The king tortured him and did not stop until he told him about the boy.  So, the boy was brought to the king and he asked him, “O boy!  Has your magic reached to the extent that you cure congenital blindness, leprosy and other diseases?”

He replied, “I do not cure anyone.  Only Allah can Cure.”

The king asked, “Me?”

The boy replied, “No.”

The king asked, “Do you have another Lord besides me.”

The boy answered, “My Lord and your Lord is Allah.”

So, he tortured him also until he told about the monk.  Then the monk was brought to him and the king said to him, “Abandon your religion.”  The monk refused and so the king ordered a saw to be brought which was placed in the middle of his head and he fell, sawn in two.  Then it was said to the man who used to be blind, “Abandon your religion.”  He refused to do so, and so a saw was brought and placed in the middle of his head and he fell, sawn in two.

Then the boy was brought and it was said to him, “Abandon your religion.”

He refused and so the king sent him to the top of such and such mountain with some people.  He told the people, “Ascend up the mountain with him until you reach its peak, then see if he abandons his religion; otherwise throw him from the top.”

They took him and when they ascended to the top, he said, “O Allah!  Save me from them by any means that You Wish.”  So, the mountain shook and they all fell down and the boy came back walking to the king.

The king asked, “What happened to your companions?”

The boy replied, “Allah Saved me from them.”

So, the king ordered some people to take the boy on a boat to the middle of the sea, saying, “If he renounces his religion, free him; but if he refuses, drown him.”

So, they took him out to sea and he said, “O Allah!  Save me from them by any means that You Wish.”  So they were all drowned in the sea, except the boy.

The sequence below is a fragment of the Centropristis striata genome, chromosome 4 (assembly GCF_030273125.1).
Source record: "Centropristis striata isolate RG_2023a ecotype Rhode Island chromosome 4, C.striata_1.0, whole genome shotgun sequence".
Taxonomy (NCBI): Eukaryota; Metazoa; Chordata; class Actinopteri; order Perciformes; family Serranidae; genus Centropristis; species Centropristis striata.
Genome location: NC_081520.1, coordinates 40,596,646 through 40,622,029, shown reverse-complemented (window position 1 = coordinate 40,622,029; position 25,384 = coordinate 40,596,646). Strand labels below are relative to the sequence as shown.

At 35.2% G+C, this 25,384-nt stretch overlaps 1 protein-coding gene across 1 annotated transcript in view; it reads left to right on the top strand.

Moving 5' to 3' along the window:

Then the boy returned to the king and the king asked, “What happened to your companions?”

The boy replied, “Allah, Saved me from them.”  Then he said to the king, “You will not be able to execute me until you do as I order you.  And if you do as I order you, you will be able to kill me.”

The king asked, “And what is that?”

The boy said, “Gather the people in one elevated place and tie me to the trunk of a tree; then take an arrow from my quiver and say, ‘In the Name of Allah, the Lord of the boy.’  If you do this, you will be able to kill me.”

So he did this, and placing an arrow in the bow, he shot it, saying, “In the Name of Allah, the Lord of the boy.”  The arrow hit the boy in the temple, and the boy placed his hand over the arrow wound and died.

The people proclaimed, “We believe in the Lord of the boy!”

Then it was said to the king, “Do you see what has happened that which you feared has taken place?  By Allah, all the people have believed.”

So the king ordered that ditches be dug at the entrances to the roads and it was done, and fires were kindled in them.  Then the king said, “Whoever abandons his religion, let him go, and whoever does not, throw him into the fire.”

The people were struggling and scuffling in the fire, until a woman and her baby whom she was breastfeeding came and it was as if she was being somewhat hesitant of falling into the fire, so her baby said to her, “Be patient mother!  For verily, you are following the truth!”

He gave them a choice to either accept Judaism or be killed, but they chose death.

Imam Ahmad (r.a.) and Imam Muslim (r.a.) recorded this hadits.  Imam Muhammad ibn Ishaq ibn Yasar (r.a.) related this story in his book of sirah with some differences from that which has just been related.  Then, after Imam ibn Ishaq (r.a.) explained that the people of Najran began following the religion of the boy after his murder, Christianity.

He said, of the king in this story, “Then Dzu an-Nuwas came to them with his army and called them to Judaism.  He gave them a choice to either accept Judaism or be killed, so they chose death.  Thus, he had a ditch dug and burned some of them in the fire in the ditch, while others he killed with the sword.  He made an example of them until he had killed almost twenty thousand of them.  It was about Dzu an-Nuwas and his army that Allah Revealed to His Messenger: